Does PED use constitute fraud?

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Sticking with Buster this morning, he links to an article in which the guy who brought down BALCO — DEA/FDA agent Jeff Novitzky — is reported to be investigating PED use in cycling under a theory that cyclists were not just breaking drug laws but that, because their performance led to sponsorship deals and more money, they were also engaged in fraud.  By implementing a fraud theory I assume Novitzky would be able to widen his net and get warrants for financial information and other things that have little to do with the actual drug use of the athletes involved.

I’ll save my “holy crap, government agents with a thirst for investigative power like Jeff Novitzky has scare the bejesus out of me” rant for another day.  In the meantime, I’m struck by Olney’s thought on the matter:

It’s an interesting line of questioning, and you wonder if any threads
that are pulled lead to inquiries in baseball. A common refrain heard
among some baseball executives over the last five years is that, in
retrospect, some players used drugs to boost their performance in order
to improve their performance and win more money — and prizes. And some
executives have privately asked the same open-ended question: Does that
constitute fraud?

It’s an investigation into the past that baseball probably should keep
an eye on.

Perhaps. But it’s also a string that, if I were a baseball owner or executive, I wouldn’t pull.  Because, yes, there is a totally legitimate argument that baseball players unfairly reaped millions because steroids gave them a bunch of home runs and strikeouts they wouldn’t have otherwise gotten.  But if that’s true, there is just as legitimate an argument that baseball owners — all of whom knew steroids were everywhere — reaped billions as a result of the same behavior.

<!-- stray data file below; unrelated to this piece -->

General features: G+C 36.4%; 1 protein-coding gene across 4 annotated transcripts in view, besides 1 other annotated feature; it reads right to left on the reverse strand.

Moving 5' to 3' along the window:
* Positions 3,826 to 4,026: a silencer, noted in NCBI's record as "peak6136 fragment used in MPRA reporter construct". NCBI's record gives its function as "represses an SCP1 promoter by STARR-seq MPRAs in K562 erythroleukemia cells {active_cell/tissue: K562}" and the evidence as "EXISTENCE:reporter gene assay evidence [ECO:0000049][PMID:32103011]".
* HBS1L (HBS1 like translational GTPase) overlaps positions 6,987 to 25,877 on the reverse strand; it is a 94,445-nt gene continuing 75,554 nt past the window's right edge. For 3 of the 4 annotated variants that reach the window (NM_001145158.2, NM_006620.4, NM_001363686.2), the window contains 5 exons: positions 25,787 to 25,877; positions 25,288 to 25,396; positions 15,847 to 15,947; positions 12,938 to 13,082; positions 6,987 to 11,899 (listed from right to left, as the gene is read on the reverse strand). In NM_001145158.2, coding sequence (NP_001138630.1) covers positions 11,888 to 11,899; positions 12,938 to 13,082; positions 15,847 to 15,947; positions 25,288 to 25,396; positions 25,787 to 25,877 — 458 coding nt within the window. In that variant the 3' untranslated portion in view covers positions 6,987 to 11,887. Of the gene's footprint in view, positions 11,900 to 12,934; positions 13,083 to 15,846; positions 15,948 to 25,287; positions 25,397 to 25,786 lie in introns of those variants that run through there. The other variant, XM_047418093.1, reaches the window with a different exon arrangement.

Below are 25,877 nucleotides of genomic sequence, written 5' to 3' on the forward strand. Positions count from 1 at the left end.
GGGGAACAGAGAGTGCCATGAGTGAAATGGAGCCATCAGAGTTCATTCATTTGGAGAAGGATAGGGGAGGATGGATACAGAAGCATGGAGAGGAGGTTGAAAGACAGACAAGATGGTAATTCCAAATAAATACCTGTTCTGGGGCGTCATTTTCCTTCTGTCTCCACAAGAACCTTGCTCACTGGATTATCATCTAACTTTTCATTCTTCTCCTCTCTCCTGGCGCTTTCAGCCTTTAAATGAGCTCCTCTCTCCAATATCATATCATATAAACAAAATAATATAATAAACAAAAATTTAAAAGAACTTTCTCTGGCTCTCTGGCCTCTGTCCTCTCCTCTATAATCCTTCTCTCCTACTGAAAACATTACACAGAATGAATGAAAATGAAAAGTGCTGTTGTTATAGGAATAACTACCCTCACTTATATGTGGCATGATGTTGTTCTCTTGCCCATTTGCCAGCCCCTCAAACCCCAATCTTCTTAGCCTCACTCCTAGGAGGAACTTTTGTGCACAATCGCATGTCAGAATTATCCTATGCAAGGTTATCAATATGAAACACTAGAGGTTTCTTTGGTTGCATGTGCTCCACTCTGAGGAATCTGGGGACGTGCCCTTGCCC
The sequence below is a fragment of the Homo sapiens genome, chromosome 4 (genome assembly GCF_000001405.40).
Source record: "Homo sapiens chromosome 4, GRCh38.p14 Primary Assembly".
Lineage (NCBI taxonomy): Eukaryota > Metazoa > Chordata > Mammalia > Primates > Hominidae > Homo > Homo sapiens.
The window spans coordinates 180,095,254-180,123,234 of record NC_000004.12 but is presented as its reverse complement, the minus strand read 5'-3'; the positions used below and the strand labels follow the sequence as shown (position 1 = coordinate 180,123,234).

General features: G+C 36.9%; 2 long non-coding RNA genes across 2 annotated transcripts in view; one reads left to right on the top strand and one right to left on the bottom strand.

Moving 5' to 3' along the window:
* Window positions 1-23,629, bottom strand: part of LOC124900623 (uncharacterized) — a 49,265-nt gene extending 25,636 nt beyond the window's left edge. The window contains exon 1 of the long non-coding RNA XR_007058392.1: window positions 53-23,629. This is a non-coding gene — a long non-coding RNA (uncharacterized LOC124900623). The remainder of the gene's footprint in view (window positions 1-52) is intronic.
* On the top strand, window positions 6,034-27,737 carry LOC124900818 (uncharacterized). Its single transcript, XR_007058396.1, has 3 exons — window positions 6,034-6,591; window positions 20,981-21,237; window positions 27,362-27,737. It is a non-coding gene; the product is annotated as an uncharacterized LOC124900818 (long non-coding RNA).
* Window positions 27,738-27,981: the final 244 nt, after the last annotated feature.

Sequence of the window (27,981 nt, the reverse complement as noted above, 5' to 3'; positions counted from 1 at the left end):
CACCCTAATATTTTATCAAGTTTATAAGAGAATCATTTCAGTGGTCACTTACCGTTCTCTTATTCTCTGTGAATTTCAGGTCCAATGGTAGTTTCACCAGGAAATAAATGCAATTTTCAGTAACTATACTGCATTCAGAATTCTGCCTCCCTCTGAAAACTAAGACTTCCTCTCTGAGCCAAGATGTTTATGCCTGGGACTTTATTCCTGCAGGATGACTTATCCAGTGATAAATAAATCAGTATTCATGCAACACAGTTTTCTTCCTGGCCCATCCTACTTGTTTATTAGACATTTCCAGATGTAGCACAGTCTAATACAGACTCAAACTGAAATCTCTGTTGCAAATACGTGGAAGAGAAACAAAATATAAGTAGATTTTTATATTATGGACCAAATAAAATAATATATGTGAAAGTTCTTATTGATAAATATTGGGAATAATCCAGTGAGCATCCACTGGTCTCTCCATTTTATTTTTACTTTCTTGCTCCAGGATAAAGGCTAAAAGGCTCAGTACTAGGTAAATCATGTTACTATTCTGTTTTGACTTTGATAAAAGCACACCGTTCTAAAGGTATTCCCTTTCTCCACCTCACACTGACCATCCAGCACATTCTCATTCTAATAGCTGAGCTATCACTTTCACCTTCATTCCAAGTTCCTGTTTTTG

Whether it was merely a black chapter in baseball history or an out-and-out fraud, the Steroid Era was the product of many, many parties working together to make it happen.  To assume that only the players would fall under such a renewed investigation is naive.

Clayton Kershaw might return to the Dodgers’ rotation next week

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Dodgers southpaw Clayton Kershaw is nearing his return to the mound, according to club manager Dave Roberts. Both Kershaw (left biceps tendinitis) and fellow lefty Rich Hill (left middle finger blister) are scheduled to toss simulated games on Saturday; depending on the outcome, Roberts says Kershaw could forgo a minor league assignment and slot back into the rotation by Thursday.

Kershaw, 30, was diagnosed with biceps tendinitis as the team closed out their Mexico Series at the start of the month. He has not made a start in several weeks, but was finally able to resume throwing on Sunday and managed to get through two successful bullpen sessions. Though Dodgers’ ace hasn’t been completely injury-free over his 11-year career in the majors, this is the first significant issue he’s had with his pitching arm so far. The team is expected to take every precaution with the lefty, and will likely limit him to just four innings during Saturday’s simulated game.

Prior to his injury, Kershaw was working on another dominant run with the club, sporting a 2.86 ERA, 2.0 BB/9 and 9.8 SO/9 through his first 44 innings of the season. While Kershaw, Hill and left-handed starter Hyun-Jin Ryu served their respective terms on the disabled list this month, the Dodgers utilized a combination of relievers Ross Stripling and Brock Stewart, both of whom impressed during their limited time in the rotation.